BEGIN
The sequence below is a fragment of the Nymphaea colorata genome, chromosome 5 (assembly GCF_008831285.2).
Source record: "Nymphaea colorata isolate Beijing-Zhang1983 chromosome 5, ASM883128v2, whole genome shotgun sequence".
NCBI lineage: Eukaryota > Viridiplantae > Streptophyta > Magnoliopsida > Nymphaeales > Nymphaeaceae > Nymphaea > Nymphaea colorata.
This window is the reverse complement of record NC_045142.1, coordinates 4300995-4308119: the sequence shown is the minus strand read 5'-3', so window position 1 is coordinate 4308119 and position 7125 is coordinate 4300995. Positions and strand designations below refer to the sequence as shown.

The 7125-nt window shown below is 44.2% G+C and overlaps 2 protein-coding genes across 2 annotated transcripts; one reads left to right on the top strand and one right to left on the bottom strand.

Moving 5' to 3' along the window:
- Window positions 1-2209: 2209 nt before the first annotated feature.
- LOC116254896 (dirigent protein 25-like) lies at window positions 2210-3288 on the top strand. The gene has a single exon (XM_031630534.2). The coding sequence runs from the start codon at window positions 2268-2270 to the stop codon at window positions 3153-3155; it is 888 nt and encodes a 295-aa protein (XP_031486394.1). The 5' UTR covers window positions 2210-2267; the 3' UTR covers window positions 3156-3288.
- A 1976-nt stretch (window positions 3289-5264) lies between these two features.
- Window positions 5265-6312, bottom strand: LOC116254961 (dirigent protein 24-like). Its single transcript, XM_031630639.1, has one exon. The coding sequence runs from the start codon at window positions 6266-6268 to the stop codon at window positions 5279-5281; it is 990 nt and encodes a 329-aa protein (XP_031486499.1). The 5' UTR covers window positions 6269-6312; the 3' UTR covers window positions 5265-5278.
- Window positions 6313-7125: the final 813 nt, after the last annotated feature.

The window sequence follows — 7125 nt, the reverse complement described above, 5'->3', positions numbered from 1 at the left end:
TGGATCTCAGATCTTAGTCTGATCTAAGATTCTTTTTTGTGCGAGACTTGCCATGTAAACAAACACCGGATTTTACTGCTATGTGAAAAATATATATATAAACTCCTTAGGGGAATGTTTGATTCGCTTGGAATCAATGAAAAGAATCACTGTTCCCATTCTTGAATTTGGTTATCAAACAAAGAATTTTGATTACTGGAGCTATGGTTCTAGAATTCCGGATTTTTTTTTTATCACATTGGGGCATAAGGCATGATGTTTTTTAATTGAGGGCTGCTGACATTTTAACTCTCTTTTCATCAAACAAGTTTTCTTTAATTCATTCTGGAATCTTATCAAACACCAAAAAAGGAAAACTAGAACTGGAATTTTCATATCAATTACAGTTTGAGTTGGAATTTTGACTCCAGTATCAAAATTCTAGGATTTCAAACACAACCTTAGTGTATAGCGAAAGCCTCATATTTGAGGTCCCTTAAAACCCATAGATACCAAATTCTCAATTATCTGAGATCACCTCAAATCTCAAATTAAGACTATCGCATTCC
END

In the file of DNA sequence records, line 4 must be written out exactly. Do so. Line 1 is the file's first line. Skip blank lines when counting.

This window is the reverse complement of record NC_045142.1, coordinates 4300995-4308119: the sequence shown is the minus strand read 5'-3', so window position 1 is coordinate 4308119 and position 7125 is coordinate 4300995. Positions and strand designations below refer to the sequence as shown.